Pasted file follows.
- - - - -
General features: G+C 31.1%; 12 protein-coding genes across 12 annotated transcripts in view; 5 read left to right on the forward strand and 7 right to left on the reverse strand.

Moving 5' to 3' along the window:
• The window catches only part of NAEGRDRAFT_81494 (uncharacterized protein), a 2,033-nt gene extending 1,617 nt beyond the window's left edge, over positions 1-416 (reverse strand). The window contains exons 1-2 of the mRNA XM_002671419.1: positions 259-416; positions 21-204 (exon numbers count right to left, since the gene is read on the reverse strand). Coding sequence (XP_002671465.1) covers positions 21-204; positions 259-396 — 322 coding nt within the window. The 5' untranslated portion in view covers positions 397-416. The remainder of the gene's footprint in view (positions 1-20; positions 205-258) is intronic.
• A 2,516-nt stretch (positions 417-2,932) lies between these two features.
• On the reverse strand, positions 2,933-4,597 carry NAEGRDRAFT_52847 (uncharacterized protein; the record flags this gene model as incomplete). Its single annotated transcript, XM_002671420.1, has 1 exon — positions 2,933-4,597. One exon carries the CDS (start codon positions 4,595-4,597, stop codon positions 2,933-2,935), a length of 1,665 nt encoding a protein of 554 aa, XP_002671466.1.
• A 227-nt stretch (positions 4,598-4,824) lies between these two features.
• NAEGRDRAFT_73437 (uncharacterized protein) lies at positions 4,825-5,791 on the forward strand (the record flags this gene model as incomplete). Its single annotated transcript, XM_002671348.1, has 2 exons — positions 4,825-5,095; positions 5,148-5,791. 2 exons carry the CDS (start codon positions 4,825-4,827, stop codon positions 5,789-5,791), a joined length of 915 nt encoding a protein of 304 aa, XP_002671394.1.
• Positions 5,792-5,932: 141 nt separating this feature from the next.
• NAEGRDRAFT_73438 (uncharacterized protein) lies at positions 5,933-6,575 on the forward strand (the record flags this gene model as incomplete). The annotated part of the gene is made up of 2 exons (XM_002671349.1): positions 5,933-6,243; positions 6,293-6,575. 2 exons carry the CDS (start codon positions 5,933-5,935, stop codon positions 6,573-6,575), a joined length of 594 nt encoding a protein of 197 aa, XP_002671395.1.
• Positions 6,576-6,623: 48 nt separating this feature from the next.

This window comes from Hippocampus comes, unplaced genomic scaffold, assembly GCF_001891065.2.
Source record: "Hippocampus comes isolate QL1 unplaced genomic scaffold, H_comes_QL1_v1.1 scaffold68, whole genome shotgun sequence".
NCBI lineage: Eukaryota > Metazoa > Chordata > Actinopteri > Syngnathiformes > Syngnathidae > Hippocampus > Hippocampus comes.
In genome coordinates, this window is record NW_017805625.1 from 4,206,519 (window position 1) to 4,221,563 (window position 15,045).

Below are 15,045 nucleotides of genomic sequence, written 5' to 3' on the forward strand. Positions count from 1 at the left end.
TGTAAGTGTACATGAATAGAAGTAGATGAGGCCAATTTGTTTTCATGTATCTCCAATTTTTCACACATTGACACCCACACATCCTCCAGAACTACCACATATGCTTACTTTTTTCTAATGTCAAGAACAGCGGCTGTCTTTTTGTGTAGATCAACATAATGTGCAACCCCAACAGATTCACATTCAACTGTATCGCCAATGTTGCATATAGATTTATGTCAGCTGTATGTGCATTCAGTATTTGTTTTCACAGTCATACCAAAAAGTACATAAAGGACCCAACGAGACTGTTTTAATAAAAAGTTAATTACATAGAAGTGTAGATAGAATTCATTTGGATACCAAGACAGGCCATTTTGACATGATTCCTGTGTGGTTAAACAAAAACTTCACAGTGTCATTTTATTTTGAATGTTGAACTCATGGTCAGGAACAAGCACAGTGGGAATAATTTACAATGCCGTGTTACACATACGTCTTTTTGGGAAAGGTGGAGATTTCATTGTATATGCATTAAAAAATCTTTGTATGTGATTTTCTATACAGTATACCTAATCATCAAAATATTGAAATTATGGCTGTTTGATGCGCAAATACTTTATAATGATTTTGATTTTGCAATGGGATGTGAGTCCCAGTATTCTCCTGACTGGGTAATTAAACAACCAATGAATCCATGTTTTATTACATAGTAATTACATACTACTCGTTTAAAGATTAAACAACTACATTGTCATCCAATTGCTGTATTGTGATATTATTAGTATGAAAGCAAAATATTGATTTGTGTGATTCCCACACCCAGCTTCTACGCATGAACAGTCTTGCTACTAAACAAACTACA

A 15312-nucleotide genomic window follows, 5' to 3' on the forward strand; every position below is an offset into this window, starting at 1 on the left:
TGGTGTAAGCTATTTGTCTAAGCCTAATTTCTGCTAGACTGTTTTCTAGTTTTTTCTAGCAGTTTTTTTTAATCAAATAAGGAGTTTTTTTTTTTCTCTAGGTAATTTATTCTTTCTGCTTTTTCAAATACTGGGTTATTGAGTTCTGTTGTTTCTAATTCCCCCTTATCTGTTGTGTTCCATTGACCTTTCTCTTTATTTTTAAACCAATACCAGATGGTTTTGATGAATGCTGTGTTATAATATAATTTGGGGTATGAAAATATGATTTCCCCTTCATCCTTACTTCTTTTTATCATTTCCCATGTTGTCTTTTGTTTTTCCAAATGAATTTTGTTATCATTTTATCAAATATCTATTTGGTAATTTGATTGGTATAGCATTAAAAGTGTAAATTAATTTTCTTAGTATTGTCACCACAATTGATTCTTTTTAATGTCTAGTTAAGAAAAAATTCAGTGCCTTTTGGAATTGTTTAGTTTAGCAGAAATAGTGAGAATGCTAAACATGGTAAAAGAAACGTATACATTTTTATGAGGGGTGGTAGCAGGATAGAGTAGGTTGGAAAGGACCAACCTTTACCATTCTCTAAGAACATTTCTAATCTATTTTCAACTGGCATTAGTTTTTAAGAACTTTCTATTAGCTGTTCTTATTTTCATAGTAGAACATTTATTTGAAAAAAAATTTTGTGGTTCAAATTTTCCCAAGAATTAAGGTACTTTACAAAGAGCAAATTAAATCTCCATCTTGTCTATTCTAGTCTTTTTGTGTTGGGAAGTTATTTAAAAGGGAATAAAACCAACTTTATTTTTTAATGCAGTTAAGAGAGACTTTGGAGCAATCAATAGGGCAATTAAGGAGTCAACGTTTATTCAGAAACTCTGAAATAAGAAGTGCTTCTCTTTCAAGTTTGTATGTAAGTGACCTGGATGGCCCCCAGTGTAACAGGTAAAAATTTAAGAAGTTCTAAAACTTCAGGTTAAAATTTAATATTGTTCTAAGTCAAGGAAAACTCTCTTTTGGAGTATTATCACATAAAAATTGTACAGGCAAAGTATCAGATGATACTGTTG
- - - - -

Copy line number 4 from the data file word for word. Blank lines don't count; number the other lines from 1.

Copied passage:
• A 2,516-nt stretch (positions 417-2,932) lies between these two features.